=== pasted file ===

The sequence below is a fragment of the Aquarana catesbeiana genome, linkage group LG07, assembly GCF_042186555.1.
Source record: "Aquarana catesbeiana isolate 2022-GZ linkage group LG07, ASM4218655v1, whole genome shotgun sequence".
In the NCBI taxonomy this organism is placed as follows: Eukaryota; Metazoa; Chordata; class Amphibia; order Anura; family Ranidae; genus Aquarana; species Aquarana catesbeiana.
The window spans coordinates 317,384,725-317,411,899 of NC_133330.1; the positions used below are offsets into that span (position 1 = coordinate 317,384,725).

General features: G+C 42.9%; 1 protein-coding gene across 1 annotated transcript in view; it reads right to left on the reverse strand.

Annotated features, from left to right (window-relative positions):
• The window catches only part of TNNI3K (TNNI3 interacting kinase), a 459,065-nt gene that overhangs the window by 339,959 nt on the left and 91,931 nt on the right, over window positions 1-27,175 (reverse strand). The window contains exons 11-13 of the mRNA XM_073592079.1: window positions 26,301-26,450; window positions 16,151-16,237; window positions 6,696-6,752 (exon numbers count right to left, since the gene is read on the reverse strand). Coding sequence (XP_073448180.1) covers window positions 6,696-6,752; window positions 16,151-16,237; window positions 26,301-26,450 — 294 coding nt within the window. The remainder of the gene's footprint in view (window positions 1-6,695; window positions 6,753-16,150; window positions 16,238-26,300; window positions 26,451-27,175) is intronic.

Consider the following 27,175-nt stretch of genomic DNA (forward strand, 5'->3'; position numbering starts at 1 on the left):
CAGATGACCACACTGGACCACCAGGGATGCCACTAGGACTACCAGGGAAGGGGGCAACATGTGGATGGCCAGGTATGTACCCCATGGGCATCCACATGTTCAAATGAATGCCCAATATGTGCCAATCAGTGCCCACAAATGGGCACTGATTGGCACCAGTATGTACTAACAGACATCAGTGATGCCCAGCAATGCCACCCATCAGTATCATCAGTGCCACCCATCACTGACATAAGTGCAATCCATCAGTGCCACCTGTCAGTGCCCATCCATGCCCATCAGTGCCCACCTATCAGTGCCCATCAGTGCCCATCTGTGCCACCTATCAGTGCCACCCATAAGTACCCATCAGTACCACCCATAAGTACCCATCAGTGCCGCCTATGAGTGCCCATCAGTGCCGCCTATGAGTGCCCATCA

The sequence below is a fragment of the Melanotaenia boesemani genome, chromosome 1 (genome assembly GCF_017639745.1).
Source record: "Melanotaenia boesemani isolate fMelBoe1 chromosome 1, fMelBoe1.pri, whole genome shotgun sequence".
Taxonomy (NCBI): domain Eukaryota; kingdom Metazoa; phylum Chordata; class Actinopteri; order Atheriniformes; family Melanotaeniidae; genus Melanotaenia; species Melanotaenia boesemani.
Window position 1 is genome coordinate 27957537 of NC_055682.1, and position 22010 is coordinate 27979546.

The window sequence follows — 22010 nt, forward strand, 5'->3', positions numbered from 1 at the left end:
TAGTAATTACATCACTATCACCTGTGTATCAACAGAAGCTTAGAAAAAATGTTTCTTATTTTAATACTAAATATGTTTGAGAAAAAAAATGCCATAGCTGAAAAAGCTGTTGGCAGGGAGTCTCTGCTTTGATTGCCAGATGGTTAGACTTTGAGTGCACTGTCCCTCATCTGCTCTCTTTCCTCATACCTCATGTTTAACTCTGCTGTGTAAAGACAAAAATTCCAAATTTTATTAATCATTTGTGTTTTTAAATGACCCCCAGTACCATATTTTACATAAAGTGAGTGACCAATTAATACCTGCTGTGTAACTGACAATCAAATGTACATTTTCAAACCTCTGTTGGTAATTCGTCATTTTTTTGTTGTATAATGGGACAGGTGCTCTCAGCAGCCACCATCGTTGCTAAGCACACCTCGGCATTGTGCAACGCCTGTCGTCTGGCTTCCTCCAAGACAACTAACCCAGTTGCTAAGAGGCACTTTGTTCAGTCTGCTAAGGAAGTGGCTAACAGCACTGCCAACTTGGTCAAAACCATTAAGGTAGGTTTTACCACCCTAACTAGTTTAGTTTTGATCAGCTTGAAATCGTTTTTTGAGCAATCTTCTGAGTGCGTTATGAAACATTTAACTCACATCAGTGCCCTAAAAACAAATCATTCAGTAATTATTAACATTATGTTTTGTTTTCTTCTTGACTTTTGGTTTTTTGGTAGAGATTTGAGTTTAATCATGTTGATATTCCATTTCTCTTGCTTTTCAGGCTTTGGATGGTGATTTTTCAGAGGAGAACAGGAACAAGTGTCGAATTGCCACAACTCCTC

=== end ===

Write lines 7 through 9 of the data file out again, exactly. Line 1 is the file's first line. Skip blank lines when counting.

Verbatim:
• The window catches only part of TNNI3K (TNNI3 interacting kinase), a 459,065-nt gene that overhangs the window by 339,959 nt on the left and 91,931 nt on the right, over window positions 1-27,175 (reverse strand). The window contains exons 11-13 of the mRNA XM_073592079.1: window positions 26,301-26,450; window positions 16,151-16,237; window positions 6,696-6,752 (exon numbers count right to left, since the gene is read on the reverse strand). Coding sequence (XP_073448180.1) covers window positions 6,696-6,752; window positions 16,151-16,237; window positions 26,301-26,450 — 294 coding nt within the window. The remainder of the gene's footprint in view (window positions 1-6,695; window positions 6,753-16,150; window positions 16,238-26,300; window positions 26,451-27,175) is intronic.

Consider the following 27,175-nt stretch of genomic DNA (forward strand, 5'->3'; position numbering starts at 1 on the left):
CAGATGACCACACTGGACCACCAGGGATGCCACTAGGACTACCAGGGAAGGGGGCAACATGTGGATGGCCAGGTATGTACCCCATGGGCATCCACATGTTCAAATGAATGCCCAATATGTGCCAATCAGTGCCCACAAATGGGCACTGATTGGCACCAGTATGTACTAACAGACATCAGTGATGCCCAGCAATGCCACCCATCAGTATCATCAGTGCCACCCATCACTGACATAAGTGCAATCCATCAGTGCCACCTGTCAGTGCCCATCCATGCCCATCAGTGCCCACCTATCAGTGCCCATCAGTGCCCATCTGTGCCACCTATCAGTGCCACCCATAAGTACCCATCAGTACCACCCATAAGTACCCATCAGTGCCGCCTATGAGTGCCCATCAGTGCCGCCTATGAGTGCCCATCA